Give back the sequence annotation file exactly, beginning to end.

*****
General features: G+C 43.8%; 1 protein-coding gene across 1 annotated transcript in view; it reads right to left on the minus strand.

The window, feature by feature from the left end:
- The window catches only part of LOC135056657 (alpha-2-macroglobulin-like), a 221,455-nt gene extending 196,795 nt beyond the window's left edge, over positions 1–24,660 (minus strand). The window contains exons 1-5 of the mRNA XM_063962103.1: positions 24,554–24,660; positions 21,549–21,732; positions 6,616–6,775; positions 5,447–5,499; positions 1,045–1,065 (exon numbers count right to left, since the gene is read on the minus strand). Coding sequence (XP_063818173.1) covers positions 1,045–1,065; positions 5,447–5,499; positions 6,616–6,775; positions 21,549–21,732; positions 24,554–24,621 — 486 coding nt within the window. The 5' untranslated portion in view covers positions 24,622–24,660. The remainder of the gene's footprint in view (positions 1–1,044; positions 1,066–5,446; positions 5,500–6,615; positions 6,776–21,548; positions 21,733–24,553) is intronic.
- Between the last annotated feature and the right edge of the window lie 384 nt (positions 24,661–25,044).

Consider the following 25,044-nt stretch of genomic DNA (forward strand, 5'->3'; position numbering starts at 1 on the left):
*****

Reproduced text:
General features: G+C 43.8%; 1 protein-coding gene across 1 annotated transcript in view; it reads right to left on the minus strand.

The window, feature by feature from the left end:
- The window catches only part of LOC135056657 (alpha-2-macroglobulin-like), a 221,455-nt gene extending 196,795 nt beyond the window's left edge, over positions 1–24,660 (minus strand). The window contains exons 1-5 of the mRNA XM_063962103.1: positions 24,554–24,660; positions 21,549–21,732; positions 6,616–6,775; positions 5,447–5,499; positions 1,045–1,065 (exon numbers count right to left, since the gene is read on the minus strand). Coding sequence (XP_063818173.1) covers positions 1,045–1,065; positions 5,447–5,499; positions 6,616–6,775; positions 21,549–21,732; positions 24,554–24,621 — 486 coding nt within the window. The 5' untranslated portion in view covers positions 24,622–24,660. The remainder of the gene's footprint in view (positions 1–1,044; positions 1,066–5,446; positions 5,500–6,615; positions 6,776–21,548; positions 21,733–24,553) is intronic.
- Between the last annotated feature and the right edge of the window lie 384 nt (positions 24,661–25,044).

Consider the following 25,044-nt stretch of genomic DNA (forward strand, 5'->3'; position numbering starts at 1 on the left):